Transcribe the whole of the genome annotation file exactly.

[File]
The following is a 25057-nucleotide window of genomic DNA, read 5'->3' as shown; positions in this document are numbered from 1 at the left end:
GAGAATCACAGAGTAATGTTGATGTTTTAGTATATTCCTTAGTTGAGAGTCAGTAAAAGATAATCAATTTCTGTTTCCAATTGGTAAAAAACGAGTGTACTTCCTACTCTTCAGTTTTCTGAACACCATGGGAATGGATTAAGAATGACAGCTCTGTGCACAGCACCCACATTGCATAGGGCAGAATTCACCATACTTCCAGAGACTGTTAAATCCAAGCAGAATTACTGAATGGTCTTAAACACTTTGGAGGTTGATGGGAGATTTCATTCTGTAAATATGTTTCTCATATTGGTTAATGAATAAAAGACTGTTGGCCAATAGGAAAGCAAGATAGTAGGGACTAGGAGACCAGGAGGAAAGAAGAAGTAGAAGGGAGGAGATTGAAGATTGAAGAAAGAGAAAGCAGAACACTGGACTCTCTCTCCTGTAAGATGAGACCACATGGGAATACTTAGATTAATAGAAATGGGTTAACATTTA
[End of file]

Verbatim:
The following is a 25057-nucleotide window of genomic DNA, read 5'->3' as shown; positions in this document are numbered from 1 at the left end:
GAGAATCACAGAGTAATGTTGATGTTTTAGTATATTCCTTAGTTGAGAGTCAGTAAAAGATAATCAATTTCTGTTTCCAATTGGTAAAAAACGAGTGTACTTCCTACTCTTCAGTTTTCTGAACACCATGGGAATGGATTAAGAATGACAGCTCTGTGCACAGCACCCACATTGCATAGGGCAGAATTCACCATACTTCCAGAGACTGTTAAATCCAAGCAGAATTACTGAATGGTCTTAAACACTTTGGAGGTTGATGGGAGATTTCATTCTGTAAATATGTTTCTCATATTGGTTAATGAATAAAAGACTGTTGGCCAATAGGAAAGCAAGATAGTAGGGACTAGGAGACCAGGAGGAAAGAAGAAGTAGAAGGGAGGAGATTGAAGATTGAAGAAAGAGAAAGCAGAACACTGGACTCTCTCTCCTGTAAGATGAGACCACATGGGAATACTTAGATTAATAGAAATGGGTTAACATTTA